While the overall catch and earnings have climbed in recent years, landings of certain species have declined along with closures and regulations on uses of fishing equipment.

The salmon catch, for example, dropped to 45,000 pounds in 2013, from around 200,000 pounds per year in much of the 1990s.

And halibut, which must be fished outside of three miles from shore, has remained low for the past decade with a total of about 10,328 pounds landed in 2013 compared with takes of more than 40,000 pounds in the early 1990s.

But other species — including Dungeness crab and squid — have spiked.

Crab accounted for 17 percent of 2013 earnings in Morro Bay, climbing to a 20-year high of more than 300,000 pounds in landings.

There were 170,000 pounds of crab caught in 2006, which was the previous high in the past two decades. There was little to no crab caught between 2008 and 2011.

“The last couple of years we’ve seen a lot more crab,” O’Brien said. “Crab is typically cyclical, and we’ll have bigger catches usually about every six years. But they’ve been spawning in big numbers the past three in a row.”

The squid catch has also swelled, with landings of more than 4 million pounds in 2013.

That total hasn’t been matched since 1993, the only other year in the past two decades to top 4 million pounds of squid.

O’Brien said that a couple of fishing boats have made the investment in catching large numbers of squid along the Central Coast, which has kept squid processing companies from Watsonville and San Pedro, the closest around, returning to Morro Bay because it’s worth their while.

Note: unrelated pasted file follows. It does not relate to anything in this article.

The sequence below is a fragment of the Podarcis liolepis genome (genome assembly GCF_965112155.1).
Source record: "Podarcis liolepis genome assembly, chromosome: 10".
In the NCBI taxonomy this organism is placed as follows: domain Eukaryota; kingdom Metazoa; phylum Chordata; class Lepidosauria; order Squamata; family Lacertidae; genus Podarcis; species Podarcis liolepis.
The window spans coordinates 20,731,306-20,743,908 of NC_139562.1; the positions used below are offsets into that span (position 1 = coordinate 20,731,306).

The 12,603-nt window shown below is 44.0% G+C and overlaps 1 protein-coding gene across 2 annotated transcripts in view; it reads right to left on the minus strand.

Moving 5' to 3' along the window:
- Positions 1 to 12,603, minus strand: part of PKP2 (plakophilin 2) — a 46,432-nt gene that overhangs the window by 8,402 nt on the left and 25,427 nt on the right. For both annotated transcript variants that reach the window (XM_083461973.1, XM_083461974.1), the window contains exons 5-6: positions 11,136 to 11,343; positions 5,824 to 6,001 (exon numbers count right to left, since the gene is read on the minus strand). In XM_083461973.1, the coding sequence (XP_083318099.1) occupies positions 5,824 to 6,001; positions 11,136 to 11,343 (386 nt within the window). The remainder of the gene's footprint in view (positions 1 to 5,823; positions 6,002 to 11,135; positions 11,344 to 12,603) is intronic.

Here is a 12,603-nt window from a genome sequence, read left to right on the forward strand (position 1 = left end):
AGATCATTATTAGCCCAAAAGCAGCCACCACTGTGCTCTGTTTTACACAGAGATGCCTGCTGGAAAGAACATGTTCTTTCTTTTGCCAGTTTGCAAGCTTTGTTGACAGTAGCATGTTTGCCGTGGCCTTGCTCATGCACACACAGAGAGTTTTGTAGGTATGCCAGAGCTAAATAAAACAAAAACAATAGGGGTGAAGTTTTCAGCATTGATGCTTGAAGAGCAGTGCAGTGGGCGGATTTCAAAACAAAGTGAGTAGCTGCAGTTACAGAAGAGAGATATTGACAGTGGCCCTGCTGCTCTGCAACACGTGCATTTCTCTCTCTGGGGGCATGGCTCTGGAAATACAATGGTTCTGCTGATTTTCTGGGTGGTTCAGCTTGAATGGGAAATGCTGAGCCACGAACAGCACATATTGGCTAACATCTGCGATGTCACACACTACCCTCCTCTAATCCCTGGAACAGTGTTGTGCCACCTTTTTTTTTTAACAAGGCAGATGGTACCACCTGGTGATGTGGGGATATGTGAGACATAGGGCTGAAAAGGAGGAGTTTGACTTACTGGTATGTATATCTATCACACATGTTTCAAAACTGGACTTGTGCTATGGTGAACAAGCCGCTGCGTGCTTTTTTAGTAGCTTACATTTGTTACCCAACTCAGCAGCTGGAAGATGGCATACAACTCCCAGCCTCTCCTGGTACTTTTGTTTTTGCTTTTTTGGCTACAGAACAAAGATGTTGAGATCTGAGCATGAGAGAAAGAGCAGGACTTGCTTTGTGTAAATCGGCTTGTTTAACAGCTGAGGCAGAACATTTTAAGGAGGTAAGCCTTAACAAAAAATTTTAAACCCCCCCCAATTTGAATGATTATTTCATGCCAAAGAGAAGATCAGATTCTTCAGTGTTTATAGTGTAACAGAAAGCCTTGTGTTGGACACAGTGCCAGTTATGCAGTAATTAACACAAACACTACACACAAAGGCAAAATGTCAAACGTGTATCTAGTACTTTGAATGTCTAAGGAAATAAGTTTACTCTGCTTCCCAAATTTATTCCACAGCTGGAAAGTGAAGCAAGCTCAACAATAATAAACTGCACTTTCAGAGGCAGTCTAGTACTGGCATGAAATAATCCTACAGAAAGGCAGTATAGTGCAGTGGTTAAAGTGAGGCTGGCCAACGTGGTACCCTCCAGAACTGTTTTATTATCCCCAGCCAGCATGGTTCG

Another factor in the boom in local crab and squid fishing has been a trending preference for the seafood in China, where local buyers are shipping their products.

Local fishermen including Bill Blue have seen their sales of live crab, transported to China, significantly boost income over the past few years.

Like fellow anglers, Blue fishes for a variety of species, including black cod, but the high price that crab fetches in China is too lucrative to pass up.

“It’s good for business, but sad in some ways because you don’t see as many local restaurants buying crab because of the high price (driven by the Chinese market),” Blue said. “That means local people can’t go and get them as easily.”


 

Read original story here: http://www.sanluisobispo.com/2014/11/06/3337295/morro-bays-fishing-industry-reels.html

Oct 26 2013

Boom Times for Squid Fishery

The Santa Barbara Independent

For the fourth year in a row ​— ​and with the fastest time ever since modern regulations began in 2005 ​— ​California’s squid-fishing fleet (pictured) hit its annual limit early, with the more than 100 permitted boats landing about 118,000 tons of the slimy species known as Doryteuthis opalescens by October 18, nearly six months before the season ends on March 31, 2014. Much of that haul came from boats working the Channel Islands and Gaviota Coast with bright lights at night, when it’s easiest to snag the squid as they spawn near the shoreline. From there, the Southern California boats deliver their loads to processing centers in Ventura, Port Hueneme, and San Pedro, which then freeze the squid and ship most of them to China. Together with the squid fishers up north in the Monterey Bay, the industry rakes in about $70 million annually.